Private Foundations

Private foundations make grants based on charitable endowments. The endowment funds come from one or a small handful of sources -- an individual, a family or a corporation. Because of their endowments, they are focused primarily on grantmaking and generally do not raise funds or seek public financial support the way public charities (like community foundations) must.

“Private foundation” is the umbrella term that includes corporate, independent, family, and operating foundations.  As of 2011, there were 73,764 private foundations in the United States (Foundation Center, 2011).  

In 2011, private foundations held more than $604 billion in assets and gave away more than $45 billion (Foundation Center, 2011).  

Below is everything on our site for private foundations. You can use the filtering options on the right to narrow these results.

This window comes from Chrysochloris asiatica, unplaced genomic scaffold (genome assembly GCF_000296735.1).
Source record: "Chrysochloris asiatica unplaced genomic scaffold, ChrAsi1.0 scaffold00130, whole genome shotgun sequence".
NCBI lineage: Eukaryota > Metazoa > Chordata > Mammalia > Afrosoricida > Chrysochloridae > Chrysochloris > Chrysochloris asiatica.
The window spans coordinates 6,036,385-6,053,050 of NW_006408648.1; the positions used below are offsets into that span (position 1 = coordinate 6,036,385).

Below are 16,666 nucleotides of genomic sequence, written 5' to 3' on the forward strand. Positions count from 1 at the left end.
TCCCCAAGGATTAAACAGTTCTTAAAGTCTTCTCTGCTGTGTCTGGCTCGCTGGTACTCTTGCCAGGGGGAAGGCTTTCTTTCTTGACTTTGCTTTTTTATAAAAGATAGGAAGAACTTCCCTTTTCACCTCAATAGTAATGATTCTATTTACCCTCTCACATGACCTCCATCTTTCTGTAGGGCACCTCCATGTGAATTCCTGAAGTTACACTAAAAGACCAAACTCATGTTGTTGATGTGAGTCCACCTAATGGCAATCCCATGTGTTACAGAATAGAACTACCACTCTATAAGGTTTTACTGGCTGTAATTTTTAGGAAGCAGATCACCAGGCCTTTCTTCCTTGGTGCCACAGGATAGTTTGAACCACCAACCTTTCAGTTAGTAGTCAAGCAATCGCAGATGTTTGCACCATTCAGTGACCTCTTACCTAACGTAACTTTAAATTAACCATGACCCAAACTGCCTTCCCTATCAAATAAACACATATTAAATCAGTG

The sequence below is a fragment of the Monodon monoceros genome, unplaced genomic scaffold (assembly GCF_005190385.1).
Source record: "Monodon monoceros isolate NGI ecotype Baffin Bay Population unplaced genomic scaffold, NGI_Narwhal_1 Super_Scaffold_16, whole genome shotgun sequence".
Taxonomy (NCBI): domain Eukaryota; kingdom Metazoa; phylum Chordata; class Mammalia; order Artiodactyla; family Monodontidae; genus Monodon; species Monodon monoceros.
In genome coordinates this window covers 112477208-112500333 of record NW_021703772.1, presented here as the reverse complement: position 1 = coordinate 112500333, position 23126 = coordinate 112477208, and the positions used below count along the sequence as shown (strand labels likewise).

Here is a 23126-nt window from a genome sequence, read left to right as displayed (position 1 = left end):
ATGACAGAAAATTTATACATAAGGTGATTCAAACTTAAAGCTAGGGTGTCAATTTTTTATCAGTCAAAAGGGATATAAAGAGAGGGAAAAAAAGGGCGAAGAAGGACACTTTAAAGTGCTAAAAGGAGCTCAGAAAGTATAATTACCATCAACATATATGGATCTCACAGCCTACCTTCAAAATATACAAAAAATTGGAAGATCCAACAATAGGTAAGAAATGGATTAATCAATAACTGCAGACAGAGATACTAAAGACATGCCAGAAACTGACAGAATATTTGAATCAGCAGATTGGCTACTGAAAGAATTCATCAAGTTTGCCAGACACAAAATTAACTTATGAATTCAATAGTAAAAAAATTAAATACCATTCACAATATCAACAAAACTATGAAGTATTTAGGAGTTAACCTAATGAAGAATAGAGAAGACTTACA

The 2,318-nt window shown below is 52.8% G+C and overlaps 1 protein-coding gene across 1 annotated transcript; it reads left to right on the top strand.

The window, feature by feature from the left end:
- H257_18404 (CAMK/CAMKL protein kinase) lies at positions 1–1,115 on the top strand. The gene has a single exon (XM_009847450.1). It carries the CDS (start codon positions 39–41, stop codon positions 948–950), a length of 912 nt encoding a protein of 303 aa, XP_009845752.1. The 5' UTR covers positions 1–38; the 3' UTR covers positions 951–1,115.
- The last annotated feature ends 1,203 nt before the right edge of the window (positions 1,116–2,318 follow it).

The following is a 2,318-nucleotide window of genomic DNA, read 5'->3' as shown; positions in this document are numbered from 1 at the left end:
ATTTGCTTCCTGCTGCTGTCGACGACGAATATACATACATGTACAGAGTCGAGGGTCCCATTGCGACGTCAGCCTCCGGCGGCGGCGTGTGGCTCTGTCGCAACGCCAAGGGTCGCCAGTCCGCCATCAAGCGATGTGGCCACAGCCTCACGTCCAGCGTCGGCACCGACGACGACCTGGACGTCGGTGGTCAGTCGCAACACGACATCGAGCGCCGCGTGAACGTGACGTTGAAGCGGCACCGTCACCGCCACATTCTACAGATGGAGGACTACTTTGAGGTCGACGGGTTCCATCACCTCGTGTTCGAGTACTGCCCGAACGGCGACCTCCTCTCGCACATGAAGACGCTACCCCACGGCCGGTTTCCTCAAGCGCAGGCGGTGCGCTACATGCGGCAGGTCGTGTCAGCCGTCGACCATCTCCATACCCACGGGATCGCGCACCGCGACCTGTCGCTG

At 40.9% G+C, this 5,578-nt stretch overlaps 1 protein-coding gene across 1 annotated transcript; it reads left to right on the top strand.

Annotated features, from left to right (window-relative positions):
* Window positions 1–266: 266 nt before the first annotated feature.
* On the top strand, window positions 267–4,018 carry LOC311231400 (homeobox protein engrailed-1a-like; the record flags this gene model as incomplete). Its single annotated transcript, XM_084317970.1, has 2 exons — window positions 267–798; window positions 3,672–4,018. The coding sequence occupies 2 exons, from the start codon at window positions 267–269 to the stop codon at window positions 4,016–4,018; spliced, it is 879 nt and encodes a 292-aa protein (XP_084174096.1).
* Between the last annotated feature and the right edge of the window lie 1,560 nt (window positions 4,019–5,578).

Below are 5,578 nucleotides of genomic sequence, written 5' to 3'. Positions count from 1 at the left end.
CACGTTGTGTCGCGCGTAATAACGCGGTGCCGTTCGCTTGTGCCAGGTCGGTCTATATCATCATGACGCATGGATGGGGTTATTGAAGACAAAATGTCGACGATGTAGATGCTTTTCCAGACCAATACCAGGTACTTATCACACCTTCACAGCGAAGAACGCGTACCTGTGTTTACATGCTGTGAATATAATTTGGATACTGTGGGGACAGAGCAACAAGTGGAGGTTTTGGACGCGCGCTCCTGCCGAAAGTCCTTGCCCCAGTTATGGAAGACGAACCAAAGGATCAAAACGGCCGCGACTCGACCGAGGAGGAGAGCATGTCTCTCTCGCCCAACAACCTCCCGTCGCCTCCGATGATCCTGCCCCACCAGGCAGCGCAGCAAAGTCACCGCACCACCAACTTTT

On the heels of Foundations on the Hill and many blogs on the topic, some of you may be scratching your heads asking, can a foundation really talk to legislators, educate them about the issues important to your foundation’s mission, and advocate to better position philanthropy?

The short answer is: While there are limitations, private foundations and public charities can engage in a variety of advocacy activity. Here is just a sampling:

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